Once the action moves inside, however, the image seems to get a noticeable lift in contrast quality if not entirely in the fine detail and texture department. Here is where the image boasts the most depth and clarity, but also exhibits the most video-like qualities in the film.
Overall, this is an uneven looking transfer that seems entirely capable one moment and woefully under equipped the next. For every scene that is filled with a clear, detailed image, there are three more completely devoid of it.
Although it boasts a DTS-HD Master Audio 5.1 track, 'All Superheroes Must Die' is one of the most anemic sounding films in recent memory. Certainly, there are the budgetary constraints to take into consideration, but the problem is larger than what isn't coming from the speakers. Sure, the dearth of ambient or environmental noise, musical score and sound effects makes for a lackluster superhero movie, but there are also some core technical issues at play that drag the mix down even further. Dialogue is difficult to hear at low levels, but at the same time, the balance between the actor's voices and the limited sound effects is way off – which either limits the exposure of additional sound elements or creates distortion in the dialogue, depending on how high the listener is willing to turn the volume.
Surround sound and LFE elements are nominal at best, rendering action sequences, or the many explosions in the film into lackluster pops and crackles, at best. For whatever reason, the center channel seems to be the only speaker capable of picking anything up, which leaves the front and rear channel speakers doing nothing for the majority of the film.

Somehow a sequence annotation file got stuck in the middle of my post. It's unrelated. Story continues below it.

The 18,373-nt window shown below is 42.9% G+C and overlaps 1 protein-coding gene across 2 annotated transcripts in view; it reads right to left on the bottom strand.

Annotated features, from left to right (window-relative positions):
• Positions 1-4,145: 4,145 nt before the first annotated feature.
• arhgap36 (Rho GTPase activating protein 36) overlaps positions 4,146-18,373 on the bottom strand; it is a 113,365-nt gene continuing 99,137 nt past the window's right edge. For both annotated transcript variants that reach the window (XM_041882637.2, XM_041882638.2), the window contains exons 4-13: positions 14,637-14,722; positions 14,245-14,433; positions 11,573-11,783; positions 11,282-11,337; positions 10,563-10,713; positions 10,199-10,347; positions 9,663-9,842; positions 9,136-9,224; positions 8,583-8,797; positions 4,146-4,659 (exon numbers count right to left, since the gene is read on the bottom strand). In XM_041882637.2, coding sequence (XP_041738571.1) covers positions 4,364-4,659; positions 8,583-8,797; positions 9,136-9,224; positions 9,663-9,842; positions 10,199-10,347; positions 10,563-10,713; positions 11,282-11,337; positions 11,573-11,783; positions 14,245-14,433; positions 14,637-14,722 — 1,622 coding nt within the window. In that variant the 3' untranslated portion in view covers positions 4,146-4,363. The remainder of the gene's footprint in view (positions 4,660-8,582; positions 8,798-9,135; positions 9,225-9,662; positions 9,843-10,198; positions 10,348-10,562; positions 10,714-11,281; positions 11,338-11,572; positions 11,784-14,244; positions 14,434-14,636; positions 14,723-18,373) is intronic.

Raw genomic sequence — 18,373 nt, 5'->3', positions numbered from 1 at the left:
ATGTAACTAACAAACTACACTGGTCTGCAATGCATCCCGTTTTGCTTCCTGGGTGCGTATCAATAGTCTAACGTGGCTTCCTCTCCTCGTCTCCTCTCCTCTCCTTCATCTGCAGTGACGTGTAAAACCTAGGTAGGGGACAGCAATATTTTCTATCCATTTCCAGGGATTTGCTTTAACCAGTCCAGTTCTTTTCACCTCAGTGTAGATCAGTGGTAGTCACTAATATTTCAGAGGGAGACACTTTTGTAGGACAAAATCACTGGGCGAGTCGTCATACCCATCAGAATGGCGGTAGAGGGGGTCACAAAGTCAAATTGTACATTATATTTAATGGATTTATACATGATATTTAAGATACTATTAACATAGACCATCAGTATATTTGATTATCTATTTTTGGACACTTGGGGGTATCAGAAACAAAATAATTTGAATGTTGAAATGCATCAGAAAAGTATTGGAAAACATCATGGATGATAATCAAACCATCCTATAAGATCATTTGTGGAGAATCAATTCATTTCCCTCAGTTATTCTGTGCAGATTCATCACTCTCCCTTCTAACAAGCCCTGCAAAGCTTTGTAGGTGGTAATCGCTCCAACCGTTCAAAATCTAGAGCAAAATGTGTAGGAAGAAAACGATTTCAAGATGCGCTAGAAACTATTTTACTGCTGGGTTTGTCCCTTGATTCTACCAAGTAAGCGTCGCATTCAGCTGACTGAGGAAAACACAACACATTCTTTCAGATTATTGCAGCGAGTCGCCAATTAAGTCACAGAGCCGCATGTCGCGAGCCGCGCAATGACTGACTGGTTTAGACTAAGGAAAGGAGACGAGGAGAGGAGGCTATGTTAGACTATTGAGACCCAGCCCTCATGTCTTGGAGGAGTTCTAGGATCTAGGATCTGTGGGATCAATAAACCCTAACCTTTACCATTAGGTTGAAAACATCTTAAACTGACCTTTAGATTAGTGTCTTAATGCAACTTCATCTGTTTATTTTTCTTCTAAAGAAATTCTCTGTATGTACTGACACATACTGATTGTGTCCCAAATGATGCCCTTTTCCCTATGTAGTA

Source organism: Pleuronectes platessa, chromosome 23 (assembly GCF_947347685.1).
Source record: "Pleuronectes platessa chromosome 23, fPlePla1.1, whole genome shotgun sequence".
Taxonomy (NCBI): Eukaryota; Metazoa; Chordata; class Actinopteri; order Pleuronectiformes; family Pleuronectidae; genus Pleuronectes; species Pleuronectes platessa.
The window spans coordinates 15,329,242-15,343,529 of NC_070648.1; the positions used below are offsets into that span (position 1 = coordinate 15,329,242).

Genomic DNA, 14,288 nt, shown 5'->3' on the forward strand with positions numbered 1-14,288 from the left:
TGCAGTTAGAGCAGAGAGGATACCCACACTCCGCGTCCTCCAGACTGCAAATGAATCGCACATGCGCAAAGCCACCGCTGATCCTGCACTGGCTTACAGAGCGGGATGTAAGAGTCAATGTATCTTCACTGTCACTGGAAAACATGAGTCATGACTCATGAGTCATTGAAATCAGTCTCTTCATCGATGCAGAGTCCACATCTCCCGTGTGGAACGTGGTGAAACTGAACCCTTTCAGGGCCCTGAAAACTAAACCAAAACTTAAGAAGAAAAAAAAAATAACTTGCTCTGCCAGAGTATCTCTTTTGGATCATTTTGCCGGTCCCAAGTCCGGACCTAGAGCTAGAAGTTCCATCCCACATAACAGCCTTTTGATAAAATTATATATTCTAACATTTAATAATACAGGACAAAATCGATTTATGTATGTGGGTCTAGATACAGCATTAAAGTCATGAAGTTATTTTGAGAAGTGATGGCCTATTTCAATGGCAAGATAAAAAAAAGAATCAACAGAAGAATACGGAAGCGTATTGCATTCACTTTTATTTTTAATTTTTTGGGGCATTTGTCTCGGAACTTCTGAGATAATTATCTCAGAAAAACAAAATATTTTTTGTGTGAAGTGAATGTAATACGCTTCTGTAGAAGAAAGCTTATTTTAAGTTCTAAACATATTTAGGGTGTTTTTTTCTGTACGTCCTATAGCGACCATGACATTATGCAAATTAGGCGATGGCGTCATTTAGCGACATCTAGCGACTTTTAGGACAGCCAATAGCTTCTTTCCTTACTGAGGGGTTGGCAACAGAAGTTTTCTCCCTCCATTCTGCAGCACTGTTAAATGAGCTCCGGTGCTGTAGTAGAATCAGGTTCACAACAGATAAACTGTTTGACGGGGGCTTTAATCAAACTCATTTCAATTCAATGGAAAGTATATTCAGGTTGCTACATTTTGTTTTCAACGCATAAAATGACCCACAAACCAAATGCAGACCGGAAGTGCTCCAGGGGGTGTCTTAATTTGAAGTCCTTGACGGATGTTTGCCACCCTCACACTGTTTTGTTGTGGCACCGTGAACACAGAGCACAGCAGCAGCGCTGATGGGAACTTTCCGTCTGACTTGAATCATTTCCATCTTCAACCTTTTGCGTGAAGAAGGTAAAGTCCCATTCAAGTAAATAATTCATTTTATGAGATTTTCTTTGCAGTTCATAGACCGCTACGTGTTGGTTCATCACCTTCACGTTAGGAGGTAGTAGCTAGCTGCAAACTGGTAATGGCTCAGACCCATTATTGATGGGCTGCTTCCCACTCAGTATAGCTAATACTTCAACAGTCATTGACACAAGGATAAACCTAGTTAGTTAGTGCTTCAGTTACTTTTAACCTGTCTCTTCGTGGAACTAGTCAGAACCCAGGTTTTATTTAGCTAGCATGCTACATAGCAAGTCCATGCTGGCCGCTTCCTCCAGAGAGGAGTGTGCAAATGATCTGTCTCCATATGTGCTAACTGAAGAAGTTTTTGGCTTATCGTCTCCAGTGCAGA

There's a tagline on the cover of the Blu-ray that reads: "Some Games Have No Winners." That's oddly reminiscent of the tagline for the much-maligned 'Aliens vs. Predator' – or 'AVP,' if you like – which read: "Whoever wins… we lose." I'm sure the creative wizards who came up with these taglines never assumed (or even cared) how easily both statements could be seen as pertaining to the audience – that is, in both cases, the viewer clearly winds up as the loser. Considering 'All Superheroes Must Die' started off under the title 'Vs.,' then the comparison seems even more apt. For the most part the movie suffers due to the filmmakers having too much ambition, but not enough creative material to see their vision come to proper fruition. On occasion, ambition and clear intention can go a long way in making a film like this more appealing. Unfortunately, with its muddled objective, hackneyed storyline and overall poor quality, this movie just isn't worth anyone's time. Skip it.